Secondary migration is a process by which hydrocarbons are transported from the matured source rock to the places of accumulation (traps). This type of migration occurs through permeable and porous carrier beds and reservoir rocks, as opposed to primary migration (through dense, almost impermeable source rocks). Variations in crude oil composition are to a certain extent inherited from different source rocks. The primary driving force for secondary migration is the vertical buoyancy force due to the lower density of oil and gas compared with that of formation water, which can be modified by subsurface water potential gradient. Secondary migration terminates in hydrocarbon reservoirs, but tectonic events, such as folding, faulting, or uplifting, may be cause redistribution of filled oil or gas pools (tertiary migration, Fig. 1; Tissot and Welte 1984).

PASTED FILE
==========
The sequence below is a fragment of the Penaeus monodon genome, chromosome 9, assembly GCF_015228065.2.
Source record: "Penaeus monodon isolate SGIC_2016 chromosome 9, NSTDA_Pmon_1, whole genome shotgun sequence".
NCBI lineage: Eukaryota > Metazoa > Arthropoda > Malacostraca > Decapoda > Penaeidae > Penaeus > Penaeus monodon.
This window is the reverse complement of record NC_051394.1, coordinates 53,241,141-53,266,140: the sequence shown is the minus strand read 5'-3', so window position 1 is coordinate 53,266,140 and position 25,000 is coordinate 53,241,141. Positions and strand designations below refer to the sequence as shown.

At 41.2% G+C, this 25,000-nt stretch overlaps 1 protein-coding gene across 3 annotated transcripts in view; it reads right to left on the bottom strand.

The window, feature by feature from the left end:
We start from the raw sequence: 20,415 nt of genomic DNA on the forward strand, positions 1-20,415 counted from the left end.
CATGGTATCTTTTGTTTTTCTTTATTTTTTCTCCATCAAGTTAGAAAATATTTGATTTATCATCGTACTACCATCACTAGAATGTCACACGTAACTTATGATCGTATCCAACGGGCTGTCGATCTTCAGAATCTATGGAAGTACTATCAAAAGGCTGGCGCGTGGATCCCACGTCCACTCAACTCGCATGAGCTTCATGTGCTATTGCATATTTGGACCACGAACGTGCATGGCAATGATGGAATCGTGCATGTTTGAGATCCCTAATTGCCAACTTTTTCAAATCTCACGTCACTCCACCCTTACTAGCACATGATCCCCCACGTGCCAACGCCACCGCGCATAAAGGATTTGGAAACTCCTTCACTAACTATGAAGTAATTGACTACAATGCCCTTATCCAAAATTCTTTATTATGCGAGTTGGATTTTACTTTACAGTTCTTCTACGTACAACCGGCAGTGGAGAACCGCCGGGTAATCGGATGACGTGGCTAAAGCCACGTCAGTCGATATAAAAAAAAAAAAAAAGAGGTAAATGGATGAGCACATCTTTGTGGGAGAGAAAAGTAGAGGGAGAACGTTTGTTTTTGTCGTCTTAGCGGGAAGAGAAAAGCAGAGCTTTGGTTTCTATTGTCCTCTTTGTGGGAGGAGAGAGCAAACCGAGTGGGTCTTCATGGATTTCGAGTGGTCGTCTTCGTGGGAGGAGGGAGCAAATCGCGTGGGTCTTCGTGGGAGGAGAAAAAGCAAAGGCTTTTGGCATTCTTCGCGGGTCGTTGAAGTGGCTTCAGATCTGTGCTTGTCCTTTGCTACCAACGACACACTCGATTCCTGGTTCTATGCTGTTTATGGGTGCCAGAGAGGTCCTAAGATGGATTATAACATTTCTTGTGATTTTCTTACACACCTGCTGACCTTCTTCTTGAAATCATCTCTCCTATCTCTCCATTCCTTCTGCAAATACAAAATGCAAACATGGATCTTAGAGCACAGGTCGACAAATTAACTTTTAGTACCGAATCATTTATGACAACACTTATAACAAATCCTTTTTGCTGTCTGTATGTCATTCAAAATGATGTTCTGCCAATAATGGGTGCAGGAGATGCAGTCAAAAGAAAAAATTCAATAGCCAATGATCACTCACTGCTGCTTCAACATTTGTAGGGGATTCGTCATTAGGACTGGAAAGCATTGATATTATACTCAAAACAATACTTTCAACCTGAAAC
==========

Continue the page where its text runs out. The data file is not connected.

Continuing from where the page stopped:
Fig. 1
Fig. 1

Primary and secondary migration pathways (Tissot and Welte 1984)

Citation: Central European Geology Central European Geology 61, 1; 10.1556/24.61.2018.02

Hydrocarbon accumulations have survived extended periods of geologic time. During these periods, the physical and chemical conditions of the accumulation in the reservoir could have been changed. Since petroleum is thermodynamically metastable under geologic conditions, it responds to these changing conditions by adjusting its composition, which leads to the original composition becoming altered. Geologic processes, which lead to compositional alteration and their effects on oil density, are schematically illustrated in Fig. 2. Alteration of the hydrocarbon in the reservoir may affect the composition of a crude oil to a greater extent than does the character of the source material (Tissot and Welte 1984).